The school is in a dense inner city area surrounded by Victorian terraced housing. To the east of the site there is a Georgian mansion and to the west is a small park created by earlier housing demolition. Children arrive at the school through the park, encouraging them to walk to school and helping to make the park feel safe and lively. Vehicles enter the school from the rear and are well separated from pedestrians.
There are brightly coloured pink gates in front of the main entrance that leads to the upper ground floor level of the school. This level houses the two infant classrooms as well as the dining area and main hall. All the classrooms in the school are paired to create double classrooms for a single year group of 60 children and two teachers. This allows for greater flexibility for different teaching styles. All classrooms have access onto a terrace, formed on the roof of the early year’s accommodation below and many of the classrooms have a view into the park. Individual toilet cubicles attached to each classroom give pupils easy access and reduces teaching time being lost, as well as opportunities for bullying.
The main hall is lit by natural light from windows in the roof and has full height curtains that can be drawn along one wall to soften the acoustics.
The reception area leads into the atrium where parents and children use the open plan library. As 80% of the school have English as a second language, literacy is regarded as very important for the wider family and not just for pupils. Unexpected things sometimes happen in the atrium; suddenly lunchtime turns into a music lesson!
Circulation areas on the first floor look over the atrium avoiding enclosed corridors. The lift and staircase are easy to find because they are painted in bright pink and are located at one end of the atrium. There is generous roof lighting ensuring that there is ample daylight and ventilation in the centre of the building. The music room and staff room are located on this floor at the rear of the building.
On the second floor there are four double classrooms for Key Stage 2 children as well as an art and technology studio. Again, all the classrooms have access onto generous roof terraces which can be used as outdoor classrooms. The terrace on the west side is particularly extensive and has been landscaped with planters which can be used as a teaching resource.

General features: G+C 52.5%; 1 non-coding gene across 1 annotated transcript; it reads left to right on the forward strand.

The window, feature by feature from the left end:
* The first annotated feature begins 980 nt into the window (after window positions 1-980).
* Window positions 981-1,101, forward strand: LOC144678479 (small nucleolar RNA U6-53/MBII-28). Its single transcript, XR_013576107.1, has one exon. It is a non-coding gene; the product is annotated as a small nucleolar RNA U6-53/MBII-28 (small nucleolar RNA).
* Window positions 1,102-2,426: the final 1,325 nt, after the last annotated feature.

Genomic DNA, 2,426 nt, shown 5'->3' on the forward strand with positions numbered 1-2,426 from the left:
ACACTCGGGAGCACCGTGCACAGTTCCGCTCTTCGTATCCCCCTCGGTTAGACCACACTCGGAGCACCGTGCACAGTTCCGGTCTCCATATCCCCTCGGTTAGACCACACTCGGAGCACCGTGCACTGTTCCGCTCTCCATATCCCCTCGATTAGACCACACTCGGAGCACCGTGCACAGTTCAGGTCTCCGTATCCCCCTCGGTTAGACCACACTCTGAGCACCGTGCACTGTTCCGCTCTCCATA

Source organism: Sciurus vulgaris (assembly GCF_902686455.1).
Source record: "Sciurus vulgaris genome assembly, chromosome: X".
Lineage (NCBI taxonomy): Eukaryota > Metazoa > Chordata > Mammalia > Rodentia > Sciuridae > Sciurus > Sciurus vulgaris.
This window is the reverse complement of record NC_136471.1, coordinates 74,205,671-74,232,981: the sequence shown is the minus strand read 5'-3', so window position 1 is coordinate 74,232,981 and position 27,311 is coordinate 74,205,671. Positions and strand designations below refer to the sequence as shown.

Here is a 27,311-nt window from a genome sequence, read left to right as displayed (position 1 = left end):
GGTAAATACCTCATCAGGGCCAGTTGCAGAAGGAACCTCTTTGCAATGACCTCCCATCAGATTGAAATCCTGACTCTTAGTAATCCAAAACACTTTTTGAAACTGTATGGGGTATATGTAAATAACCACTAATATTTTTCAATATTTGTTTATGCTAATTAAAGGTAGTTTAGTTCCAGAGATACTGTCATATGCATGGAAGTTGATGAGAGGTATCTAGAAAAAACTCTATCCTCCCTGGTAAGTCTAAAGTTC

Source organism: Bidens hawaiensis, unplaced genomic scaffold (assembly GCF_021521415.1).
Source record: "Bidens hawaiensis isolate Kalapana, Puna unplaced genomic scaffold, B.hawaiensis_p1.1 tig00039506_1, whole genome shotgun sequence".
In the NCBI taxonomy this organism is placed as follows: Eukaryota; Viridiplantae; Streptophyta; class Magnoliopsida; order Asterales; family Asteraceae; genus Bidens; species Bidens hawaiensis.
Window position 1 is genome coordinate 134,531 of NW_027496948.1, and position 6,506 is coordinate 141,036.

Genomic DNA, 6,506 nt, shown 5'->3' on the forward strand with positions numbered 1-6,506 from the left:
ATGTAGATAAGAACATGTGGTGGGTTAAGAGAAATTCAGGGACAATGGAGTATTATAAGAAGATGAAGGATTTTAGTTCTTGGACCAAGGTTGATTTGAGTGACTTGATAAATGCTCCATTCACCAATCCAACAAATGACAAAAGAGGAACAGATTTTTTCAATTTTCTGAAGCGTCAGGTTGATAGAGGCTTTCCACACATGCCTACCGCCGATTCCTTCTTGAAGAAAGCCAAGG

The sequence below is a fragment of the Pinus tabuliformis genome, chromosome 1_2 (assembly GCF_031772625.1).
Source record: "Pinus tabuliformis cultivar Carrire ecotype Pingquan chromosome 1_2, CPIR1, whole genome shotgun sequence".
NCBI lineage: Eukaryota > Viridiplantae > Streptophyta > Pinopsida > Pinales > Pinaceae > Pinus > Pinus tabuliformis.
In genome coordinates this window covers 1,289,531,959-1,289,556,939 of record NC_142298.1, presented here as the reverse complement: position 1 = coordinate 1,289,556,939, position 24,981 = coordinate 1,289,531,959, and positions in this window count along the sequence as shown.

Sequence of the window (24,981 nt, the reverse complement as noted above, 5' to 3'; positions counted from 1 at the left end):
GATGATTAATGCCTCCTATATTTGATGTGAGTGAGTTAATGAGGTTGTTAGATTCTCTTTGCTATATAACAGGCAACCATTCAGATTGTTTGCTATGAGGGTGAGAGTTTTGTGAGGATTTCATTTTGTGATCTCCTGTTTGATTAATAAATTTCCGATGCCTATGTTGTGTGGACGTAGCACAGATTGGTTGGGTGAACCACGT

The lower ground floor, under the west half of the building makes use of falling ground levels across the site. There is a large play area at the same level as Mount Pleasant Road on the eastern edge of the site. All the foundation stage accommodation is located at this level, including the reception classroom, nursery and early years centre. Apart from the reception classroom it is an open plan space with dividers between some of the different areas. There is a very well landscaped and equipped play area right across the front of this part of the building, facing south but with a canopy to provide a shaded play area. There is a small internal courtyard within the nursery area with an artificial turf surface, providing a safe external room for children’s play in fine weather as well as bringing additional daylight into the deep plan.
The roof of the building can be accessed by means of an external staircase at the west end of the building. The project team worked with green roof specialist Nigel Dunnett from Sheffield University to make the main roof a 1200m2 wildlife area by providing a bio-diverse roof. This is intended to provide a resource for research, a learning opportunity for the school and provides a rich environment for supporting and encouraging wildlife.
The building has no boilers and all the necessary space heating is obtained from ground source heat pumps. Twenty two pipes have been sunk 100 metres into the ground at 7 meter centres in the park and heat is extracted from these. The building is reinforced concrete at lower ground level, and steel framed with concrete floors and roof above. This provides high thermal mass which helps to stabilise internal temperatures whatever the weather. The external walls are highly insulated and clad in cedar boarding apart from brickwork at the lowest levels.
The school is an important community resource and a number of out-of-hours activities take place, some of which in the existing community arts building sited at the rear of the school. The sports hall and dining area have been located to one side of the entrance to help separate community spaces from the rest of the building out of hours. The car parking at the rear of the school is available for these activities.
The building was completed two months late for a variety of reasons, including the contractor’s lack of previous experience in ground source heating systems. However, in spite of the many experimental and innovative features, the final cost was only about 4% above budget. There is a resident caretaker on the site who manages the building and the school is responsible for maintenance using its own budget.